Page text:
He wasn’t slowed by a bum knee or anything else during the rematch.

“Not being able to work stuff in the gym, it translates into the Octagon,” Velasquez said after improving to 11-1. “And that [injury] did. It really got into my head that I can’t do the stuff I want. If I can’t do the things I want to do in the gym, how am I going to do them [in the Octagon]?

“Being 100 percent physically and mentally, it helps so much.”

Now dos Santos is left to explain why he was overwhelmed for five rounds en route to losing his title.

Velasquez wasn’t just a fighter reclaiming his crown; he was a man determined to reestablish his dominance in the heavyweight division.

He is indeed the baddest man on this planet. Dos Santos knocked him out the first time they fought, but Velasquez delivered the more impressive beating the second time around.

I prepared well for him. We didn't let him get comfortable in there.

-- Cain Velasquez, on pushing the pace against Junior dos Santos

“I was envisioning this fight in my head. I just wanted to keep the pace and eventually slow him down,” Velasquez said. “I prepared well for him. We didn’t let him get comfortable in there.”

Despite being pummeled for five rounds, dos Santos (15-2) never stopped trying to win. He showed the heart of a champion and even delivered a few uppercuts in the final round.

Fans, however, booed dos Santos after the fight -- unfair to him, and he was left to wonder why they responded to him in such an unfavorable manner.

“Why are they doing that? Why?” dos Santos said. “He was better than me. He walked forward all the time ... his takedowns, his grappling game, it's very effective.

“Congratulations to him.”

When all was said and done, he needed much more than heart to defeat a healthy Velasquez.

Miller expecting fun fight with Lauzon

December, 28, 2012
12/28/12
2:28
PM ET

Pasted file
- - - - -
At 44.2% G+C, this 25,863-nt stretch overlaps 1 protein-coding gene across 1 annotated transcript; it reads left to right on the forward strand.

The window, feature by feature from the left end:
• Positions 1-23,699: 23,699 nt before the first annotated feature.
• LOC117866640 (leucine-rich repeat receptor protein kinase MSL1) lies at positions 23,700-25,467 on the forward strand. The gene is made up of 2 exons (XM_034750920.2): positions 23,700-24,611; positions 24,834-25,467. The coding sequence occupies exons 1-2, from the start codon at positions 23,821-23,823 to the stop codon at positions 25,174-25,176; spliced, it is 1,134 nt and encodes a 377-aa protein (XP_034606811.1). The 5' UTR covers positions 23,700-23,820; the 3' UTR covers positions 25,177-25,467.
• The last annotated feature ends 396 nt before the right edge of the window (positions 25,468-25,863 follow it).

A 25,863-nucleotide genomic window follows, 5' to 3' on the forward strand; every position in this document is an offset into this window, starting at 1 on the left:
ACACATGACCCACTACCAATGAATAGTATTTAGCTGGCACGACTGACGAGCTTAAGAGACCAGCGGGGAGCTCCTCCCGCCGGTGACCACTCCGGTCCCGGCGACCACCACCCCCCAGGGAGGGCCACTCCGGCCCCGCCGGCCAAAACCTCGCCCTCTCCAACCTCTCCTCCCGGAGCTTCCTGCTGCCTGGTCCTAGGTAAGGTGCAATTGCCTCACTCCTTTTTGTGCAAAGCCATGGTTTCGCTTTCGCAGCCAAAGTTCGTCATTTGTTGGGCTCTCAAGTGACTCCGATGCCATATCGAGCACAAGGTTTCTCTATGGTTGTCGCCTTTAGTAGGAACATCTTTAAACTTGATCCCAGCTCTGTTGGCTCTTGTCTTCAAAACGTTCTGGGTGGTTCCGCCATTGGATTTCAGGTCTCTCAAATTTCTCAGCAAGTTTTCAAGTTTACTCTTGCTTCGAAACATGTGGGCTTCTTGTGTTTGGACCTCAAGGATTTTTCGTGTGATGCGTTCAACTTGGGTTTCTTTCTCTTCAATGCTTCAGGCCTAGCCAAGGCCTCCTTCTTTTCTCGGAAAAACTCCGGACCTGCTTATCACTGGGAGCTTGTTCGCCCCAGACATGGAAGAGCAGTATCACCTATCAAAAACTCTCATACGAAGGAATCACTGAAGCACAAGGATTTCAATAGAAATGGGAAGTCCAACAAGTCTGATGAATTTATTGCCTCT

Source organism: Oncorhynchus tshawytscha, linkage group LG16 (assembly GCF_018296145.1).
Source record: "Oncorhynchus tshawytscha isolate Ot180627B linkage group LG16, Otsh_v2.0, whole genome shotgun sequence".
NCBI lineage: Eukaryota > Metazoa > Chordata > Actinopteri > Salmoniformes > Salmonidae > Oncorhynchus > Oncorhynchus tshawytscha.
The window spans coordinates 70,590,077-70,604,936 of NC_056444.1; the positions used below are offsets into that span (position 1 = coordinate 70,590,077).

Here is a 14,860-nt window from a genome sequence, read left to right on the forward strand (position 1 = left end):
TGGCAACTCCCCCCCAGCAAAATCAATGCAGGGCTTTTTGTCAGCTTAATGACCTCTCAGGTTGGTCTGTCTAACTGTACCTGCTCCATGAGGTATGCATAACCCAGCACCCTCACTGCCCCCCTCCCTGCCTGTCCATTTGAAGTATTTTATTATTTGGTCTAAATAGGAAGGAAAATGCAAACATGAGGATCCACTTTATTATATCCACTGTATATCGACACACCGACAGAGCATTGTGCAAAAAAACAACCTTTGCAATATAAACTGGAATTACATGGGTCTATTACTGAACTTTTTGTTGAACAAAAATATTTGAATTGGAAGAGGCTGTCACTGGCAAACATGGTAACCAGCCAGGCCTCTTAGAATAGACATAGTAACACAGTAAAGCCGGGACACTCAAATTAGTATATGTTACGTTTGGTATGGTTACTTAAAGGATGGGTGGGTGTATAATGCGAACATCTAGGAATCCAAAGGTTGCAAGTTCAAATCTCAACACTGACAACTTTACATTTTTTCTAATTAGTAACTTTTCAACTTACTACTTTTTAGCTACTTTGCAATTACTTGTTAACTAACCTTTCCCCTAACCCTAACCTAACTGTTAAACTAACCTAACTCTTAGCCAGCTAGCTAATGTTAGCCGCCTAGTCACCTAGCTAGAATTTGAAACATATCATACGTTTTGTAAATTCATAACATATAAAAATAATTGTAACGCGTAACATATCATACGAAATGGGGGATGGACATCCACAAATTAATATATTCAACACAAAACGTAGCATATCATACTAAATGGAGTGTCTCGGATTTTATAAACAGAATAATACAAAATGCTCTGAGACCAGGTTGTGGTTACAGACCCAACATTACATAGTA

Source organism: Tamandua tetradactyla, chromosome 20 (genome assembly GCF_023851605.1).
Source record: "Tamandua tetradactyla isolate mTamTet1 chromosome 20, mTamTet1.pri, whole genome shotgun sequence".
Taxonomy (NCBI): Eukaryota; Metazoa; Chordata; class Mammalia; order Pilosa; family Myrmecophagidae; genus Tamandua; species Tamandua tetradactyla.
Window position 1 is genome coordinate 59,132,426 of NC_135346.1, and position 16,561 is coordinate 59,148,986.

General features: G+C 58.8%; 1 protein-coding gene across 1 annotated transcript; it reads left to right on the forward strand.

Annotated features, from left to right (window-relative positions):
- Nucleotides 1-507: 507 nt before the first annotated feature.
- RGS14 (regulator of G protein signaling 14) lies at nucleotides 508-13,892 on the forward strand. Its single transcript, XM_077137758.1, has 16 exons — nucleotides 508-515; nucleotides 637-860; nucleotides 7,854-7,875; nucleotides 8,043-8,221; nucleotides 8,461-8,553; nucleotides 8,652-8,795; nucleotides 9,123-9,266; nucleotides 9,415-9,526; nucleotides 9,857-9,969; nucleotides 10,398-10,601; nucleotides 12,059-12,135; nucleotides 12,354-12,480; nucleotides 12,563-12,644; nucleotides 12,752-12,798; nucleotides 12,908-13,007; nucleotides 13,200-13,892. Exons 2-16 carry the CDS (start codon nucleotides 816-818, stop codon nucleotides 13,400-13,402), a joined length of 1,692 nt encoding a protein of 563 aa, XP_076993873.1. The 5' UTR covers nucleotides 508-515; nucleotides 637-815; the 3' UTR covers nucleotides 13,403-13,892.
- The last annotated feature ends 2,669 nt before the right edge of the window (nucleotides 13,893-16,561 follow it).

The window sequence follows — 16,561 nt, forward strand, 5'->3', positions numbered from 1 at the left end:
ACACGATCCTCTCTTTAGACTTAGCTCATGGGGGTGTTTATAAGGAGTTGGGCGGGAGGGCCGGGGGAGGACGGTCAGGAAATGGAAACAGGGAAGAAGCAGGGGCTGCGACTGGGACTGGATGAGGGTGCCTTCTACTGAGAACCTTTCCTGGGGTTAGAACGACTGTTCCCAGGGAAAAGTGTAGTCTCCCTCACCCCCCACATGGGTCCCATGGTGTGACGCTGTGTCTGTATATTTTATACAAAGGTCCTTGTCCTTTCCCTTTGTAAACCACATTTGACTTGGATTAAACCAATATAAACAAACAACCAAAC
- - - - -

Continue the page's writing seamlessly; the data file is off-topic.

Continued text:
Mindenhall By Chuck Mindenhall
ESPN.com
Archive
LAS VEGAS -- It's been a long 2012 for Jim Miller, who lost to Nate Diaz in May and was resolved to the idea that he would have to wait to fight again until 2013.

But as has been the case all year with the UFC, one man's misfortune becomes another man's opportunity. Gray Maynard, who was expected to fight Joe Lauzon at UFC 155, had to drop out with a knee injury. Enter Miller, who'd been in a holding pattern since Cinco de Mayo.

That's a long time to contemplate tapping for the first time in a seven-year career to a guillotine choke.

Must have been a difficult seven months, right?

"For me it's actually pretty easy," Miller told ESPN.com. "I know what I'm capable of. I know that I could have beat either of those guys that beat me on that night had things gone my way. I've had to deal with other things in the past that were out of my control, and you gain a sense of maturity with that, and I know when that door closes it's just me and my opponent. A lot can go right, and a lot can go wrong. I'm just looking to fight to my abilities."

It's not like Miller's recent skid was against slouches, either. He lost a title eliminator to eventual champion Benson Henderson while suffering from a kidney infection and mononucleosis. That decision snapped a seven-fight winning streak. His loss to Diaz in a big headlining spot stung, but sandwiched in between was a submission victory over Melvin Guillard.

In other words, a fairly normal stretch by any other fighter's standards is a novel experience for Miller. Losing isn't something he's used to (his only other losses in seven years are to Frankie Edgar and Maynard). And then again, neither is waiting around.

Maybe that's why Miller says he's "fired up and giddy" heading into Saturday's bout with Lauzon. Being giddy is something you don't loosely associate with a blue-collar grinder like New Jersey's Miller. But the prospect of facing Lauzon, who takes home more end-of-the-night bonus money than everybody not named Anderson Silva, is a fun temptation.

"[Lauzon's] a very aggressive fighter, and he comes forward," Miller said. "He's obviously very dangerous with his strikes, and he hits hard. So [for me] it's just fight clean, and not give him those opportunities to do what he excels at. I'm good in the scrambles myself. It's kind of just not getting going too much where he might pull out and advantage, but do what I am good at doing, and just take the fight to him. He's very aggressive, and he's always attacking. I try to do the same things when the fight hits the mat."

As for Lauzon's ability to capitalize on mistakes?

"It's different than most guys because most guys have that little voice that says 'I might end up in a bad spot.' But [Lauzon] really doesn't care about that, because he's going to string another sub off of it," Miller said. "So it's difficult, and you've got to be careful, and if you're worried about a triangle the next thing you know you're in an armbar type of deal, and also every time you attack you leave yourself open for counters and passes and that kind of stuff. I just got to be sharp, let it all go and have some fun in there."

The "fun" Miller's forecasting extends to his coach, Mike Constantino, who can't help noticing the similarities in the styles.